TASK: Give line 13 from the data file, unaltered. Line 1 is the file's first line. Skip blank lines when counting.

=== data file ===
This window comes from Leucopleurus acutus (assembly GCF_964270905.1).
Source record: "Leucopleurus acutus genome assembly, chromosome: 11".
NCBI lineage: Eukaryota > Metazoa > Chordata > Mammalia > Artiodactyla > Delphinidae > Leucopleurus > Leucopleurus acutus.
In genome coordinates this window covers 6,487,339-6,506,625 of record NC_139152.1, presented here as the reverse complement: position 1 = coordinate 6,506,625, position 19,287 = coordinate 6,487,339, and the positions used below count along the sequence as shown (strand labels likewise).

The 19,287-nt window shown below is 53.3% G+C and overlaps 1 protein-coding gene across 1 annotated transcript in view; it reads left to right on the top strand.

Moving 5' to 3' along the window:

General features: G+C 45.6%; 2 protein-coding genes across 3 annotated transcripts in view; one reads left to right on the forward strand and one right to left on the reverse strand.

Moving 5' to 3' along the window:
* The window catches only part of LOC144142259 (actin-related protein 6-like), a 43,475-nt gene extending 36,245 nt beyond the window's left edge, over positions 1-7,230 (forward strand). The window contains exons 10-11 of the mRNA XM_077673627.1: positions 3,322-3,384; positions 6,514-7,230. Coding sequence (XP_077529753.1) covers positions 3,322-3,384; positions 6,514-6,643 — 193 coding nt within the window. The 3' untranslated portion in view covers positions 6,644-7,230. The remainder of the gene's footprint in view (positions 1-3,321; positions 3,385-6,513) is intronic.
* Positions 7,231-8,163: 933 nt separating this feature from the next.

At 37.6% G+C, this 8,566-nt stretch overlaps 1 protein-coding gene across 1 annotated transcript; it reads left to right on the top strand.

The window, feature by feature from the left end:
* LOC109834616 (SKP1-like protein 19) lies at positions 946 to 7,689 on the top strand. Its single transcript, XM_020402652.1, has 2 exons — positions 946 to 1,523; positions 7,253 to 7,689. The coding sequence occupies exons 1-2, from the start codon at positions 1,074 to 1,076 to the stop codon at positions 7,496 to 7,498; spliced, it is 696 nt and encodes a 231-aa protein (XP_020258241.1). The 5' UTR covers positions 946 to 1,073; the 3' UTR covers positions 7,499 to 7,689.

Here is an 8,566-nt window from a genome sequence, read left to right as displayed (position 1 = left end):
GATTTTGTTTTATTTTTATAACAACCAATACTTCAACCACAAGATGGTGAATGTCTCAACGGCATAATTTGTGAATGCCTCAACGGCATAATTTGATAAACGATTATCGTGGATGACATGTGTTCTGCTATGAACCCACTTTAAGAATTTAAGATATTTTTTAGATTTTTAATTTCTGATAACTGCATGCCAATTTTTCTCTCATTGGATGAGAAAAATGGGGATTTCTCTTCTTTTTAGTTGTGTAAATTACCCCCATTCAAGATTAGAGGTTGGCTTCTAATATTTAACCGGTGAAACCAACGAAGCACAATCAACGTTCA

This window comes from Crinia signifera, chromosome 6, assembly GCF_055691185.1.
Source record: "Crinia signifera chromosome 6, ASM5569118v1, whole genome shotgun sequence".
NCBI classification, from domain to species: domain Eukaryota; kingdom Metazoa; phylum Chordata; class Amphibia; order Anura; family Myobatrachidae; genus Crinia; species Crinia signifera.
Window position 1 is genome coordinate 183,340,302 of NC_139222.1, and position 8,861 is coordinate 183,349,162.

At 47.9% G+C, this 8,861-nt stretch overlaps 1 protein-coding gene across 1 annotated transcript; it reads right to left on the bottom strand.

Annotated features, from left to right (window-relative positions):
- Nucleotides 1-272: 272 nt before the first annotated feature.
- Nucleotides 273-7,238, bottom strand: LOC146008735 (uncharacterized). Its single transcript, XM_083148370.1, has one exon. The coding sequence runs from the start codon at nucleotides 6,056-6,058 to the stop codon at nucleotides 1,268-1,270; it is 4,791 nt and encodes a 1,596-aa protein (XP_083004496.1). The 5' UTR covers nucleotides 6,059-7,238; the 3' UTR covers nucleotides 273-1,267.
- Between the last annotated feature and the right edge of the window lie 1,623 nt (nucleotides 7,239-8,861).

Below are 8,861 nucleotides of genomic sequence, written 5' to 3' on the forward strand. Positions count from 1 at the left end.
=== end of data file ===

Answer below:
* LOC109834616 (SKP1-like protein 19) lies at positions 946 to 7,689 on the top strand. Its single transcript, XM_020402652.1, has 2 exons — positions 946 to 1,523; positions 7,253 to 7,689. The coding sequence occupies exons 1-2, from the start codon at positions 1,074 to 1,076 to the stop codon at positions 7,496 to 7,498; spliced, it is 696 nt and encodes a 231-aa protein (XP_020258241.1). The 5' UTR covers positions 946 to 1,073; the 3' UTR covers positions 7,499 to 7,689.